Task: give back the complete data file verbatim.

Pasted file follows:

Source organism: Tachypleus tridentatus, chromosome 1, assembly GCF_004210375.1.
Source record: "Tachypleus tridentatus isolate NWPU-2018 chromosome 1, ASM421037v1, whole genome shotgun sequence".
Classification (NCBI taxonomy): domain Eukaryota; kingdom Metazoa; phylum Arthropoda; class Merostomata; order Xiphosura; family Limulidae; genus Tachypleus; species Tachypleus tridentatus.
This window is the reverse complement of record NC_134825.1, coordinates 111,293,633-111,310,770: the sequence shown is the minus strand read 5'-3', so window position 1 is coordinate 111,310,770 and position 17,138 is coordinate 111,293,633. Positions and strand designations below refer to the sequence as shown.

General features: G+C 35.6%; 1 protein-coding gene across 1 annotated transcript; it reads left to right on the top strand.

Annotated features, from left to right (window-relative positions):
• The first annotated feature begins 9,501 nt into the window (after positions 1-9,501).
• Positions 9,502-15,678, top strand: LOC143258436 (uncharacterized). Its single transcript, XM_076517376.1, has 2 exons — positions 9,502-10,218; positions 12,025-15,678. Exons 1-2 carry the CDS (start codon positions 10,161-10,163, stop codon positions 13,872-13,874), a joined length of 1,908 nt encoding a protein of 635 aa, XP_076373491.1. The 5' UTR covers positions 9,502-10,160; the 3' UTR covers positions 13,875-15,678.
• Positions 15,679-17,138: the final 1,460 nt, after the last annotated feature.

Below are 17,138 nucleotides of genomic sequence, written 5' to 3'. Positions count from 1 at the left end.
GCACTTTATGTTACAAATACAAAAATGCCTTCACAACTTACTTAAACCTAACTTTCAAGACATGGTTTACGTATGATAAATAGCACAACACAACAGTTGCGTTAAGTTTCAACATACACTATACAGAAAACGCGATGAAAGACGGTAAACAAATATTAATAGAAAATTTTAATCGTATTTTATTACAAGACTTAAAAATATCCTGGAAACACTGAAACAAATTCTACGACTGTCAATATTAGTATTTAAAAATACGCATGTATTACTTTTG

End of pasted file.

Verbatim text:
Source organism: Tachypleus tridentatus, chromosome 1, assembly GCF_004210375.1.
Source record: "Tachypleus tridentatus isolate NWPU-2018 chromosome 1, ASM421037v1, whole genome shotgun sequence".
Classification (NCBI taxonomy): domain Eukaryota; kingdom Metazoa; phylum Arthropoda; class Merostomata; order Xiphosura; family Limulidae; genus Tachypleus; species Tachypleus tridentatus.
This window is the reverse complement of record NC_134825.1, coordinates 111,293,633-111,310,770: the sequence shown is the minus strand read 5'-3', so window position 1 is coordinate 111,310,770 and position 17,138 is coordinate 111,293,633. Positions and strand designations below refer to the sequence as shown.

General features: G+C 35.6%; 1 protein-coding gene across 1 annotated transcript; it reads left to right on the top strand.

Annotated features, from left to right (window-relative positions):
• The first annotated feature begins 9,501 nt into the window (after positions 1-9,501).
• Positions 9,502-15,678, top strand: LOC143258436 (uncharacterized). Its single transcript, XM_076517376.1, has 2 exons — positions 9,502-10,218; positions 12,025-15,678. Exons 1-2 carry the CDS (start codon positions 10,161-10,163, stop codon positions 13,872-13,874), a joined length of 1,908 nt encoding a protein of 635 aa, XP_076373491.1. The 5' UTR covers positions 9,502-10,160; the 3' UTR covers positions 13,875-15,678.
• Positions 15,679-17,138: the final 1,460 nt, after the last annotated feature.

Below are 17,138 nucleotides of genomic sequence, written 5' to 3'. Positions count from 1 at the left end.
GCACTTTATGTTACAAATACAAAAATGCCTTCACAACTTACTTAAACCTAACTTTCAAGACATGGTTTACGTATGATAAATAGCACAACACAACAGTTGCGTTAAGTTTCAACATACACTATACAGAAAACGCGATGAAAGACGGTAAACAAATATTAATAGAAAATTTTAATCGTATTTTATTACAAGACTTAAAAATATCCTGGAAACACTGAAACAAATTCTACGACTGTCAATATTAGTATTTAAAAATACGCATGTATTACTTTTG